Ms Julie Sera Spray

MA (First Class) in Anthropology; BA (Hons) (First Class) in Anthropology; BFA (Hons) (Second class first division); BA


Born in New Zealand, Julie appreciates the unique challenges and rewards of doing anthropology at home as her research explores the experiences of children and young people in Auckland. Her MA, also from the University of Auckland, used a biocultural approach to investigating children’s experiences of stress in relation to their peer ecologies. Julie has tutored undergraduates at the University of Auckland for a number of years in diverse subjects ranging from evolutionary theory to women’s studies, and worked as a teaching assistant for Auckland University of Technology’s School of Interdisciplinary Studies. In addition Julie has conducted research for Auckland University, the Auckland District Health Board, and various NGOs, with a special interest in health and young people. Julie is also actively involved in her local community as a phone counsellor, mentor, and group facilitator at Youthline, where she is also an NZQA accredited assessor for the National Certificate in Youth Work.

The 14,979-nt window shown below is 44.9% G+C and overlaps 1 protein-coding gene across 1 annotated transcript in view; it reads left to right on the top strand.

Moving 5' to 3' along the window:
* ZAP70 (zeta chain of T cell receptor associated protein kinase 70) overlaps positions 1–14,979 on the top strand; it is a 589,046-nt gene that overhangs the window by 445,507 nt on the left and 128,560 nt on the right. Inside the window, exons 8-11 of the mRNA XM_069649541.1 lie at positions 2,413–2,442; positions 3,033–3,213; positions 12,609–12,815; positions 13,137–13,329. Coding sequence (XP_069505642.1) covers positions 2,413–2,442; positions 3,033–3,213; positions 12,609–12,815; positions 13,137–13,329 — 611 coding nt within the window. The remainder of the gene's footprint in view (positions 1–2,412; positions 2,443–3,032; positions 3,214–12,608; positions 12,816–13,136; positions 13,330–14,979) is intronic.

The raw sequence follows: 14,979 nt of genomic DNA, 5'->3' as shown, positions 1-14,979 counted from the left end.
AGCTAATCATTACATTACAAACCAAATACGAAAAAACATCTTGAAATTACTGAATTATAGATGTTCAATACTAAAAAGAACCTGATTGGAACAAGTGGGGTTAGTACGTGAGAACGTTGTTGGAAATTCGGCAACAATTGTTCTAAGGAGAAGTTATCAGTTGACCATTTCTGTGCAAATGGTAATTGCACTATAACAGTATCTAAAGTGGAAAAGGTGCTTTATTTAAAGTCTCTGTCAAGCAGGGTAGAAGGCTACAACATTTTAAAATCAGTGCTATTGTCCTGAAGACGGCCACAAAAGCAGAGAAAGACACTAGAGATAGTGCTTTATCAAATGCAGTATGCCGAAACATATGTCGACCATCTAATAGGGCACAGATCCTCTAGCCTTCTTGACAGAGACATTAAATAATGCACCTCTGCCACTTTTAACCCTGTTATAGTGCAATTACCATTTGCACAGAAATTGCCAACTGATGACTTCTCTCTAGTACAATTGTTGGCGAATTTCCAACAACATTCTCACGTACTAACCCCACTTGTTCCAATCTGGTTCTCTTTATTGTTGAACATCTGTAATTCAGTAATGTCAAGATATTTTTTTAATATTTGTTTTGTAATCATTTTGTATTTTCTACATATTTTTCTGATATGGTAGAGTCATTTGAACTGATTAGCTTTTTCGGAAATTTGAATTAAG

Research | Current

Thesis title: The Experience of Childhood Asthma in New Zealand

This research aims to understand how children with asthma in New Zealand understand and live with their condition, and how these experiences might in turn shape the biology of asthma in specific ways. This aim will be achieved through a two-pronged approach; Part A ‘Being a child in New Zealand’ is an ethnography based on participant observation at a low decile Auckland school, while in Part B ‘The experience of childhood asthma’ I work more closely with children affected by asthma and their families over a year. Applying the concepts of local biologies and life course theory, I will examine the way the physical asthma experience - and the way this experience is understood - co-produce each other in a shifting concert over time. As well as contributing towards a theoretical understanding of the relationships between the biological body and lived experience, this research has important practical applications. One in seven children in New Zealand suffer from asthma, making this one of the most common causes of child hospital admissions. Understanding how context-specific experiences of asthma influence the nature of the disease could therefore have important implications for health policy approaches in New Zealand.

Supervisors: Assoc. Prof. Susanna Trnka, Assoc. Prof. Judith Littleton.

Areas of expertise

Medical Anthropology

Anthropology of Childhood

Stress and Coping

Biocultural Approaches to Anthropology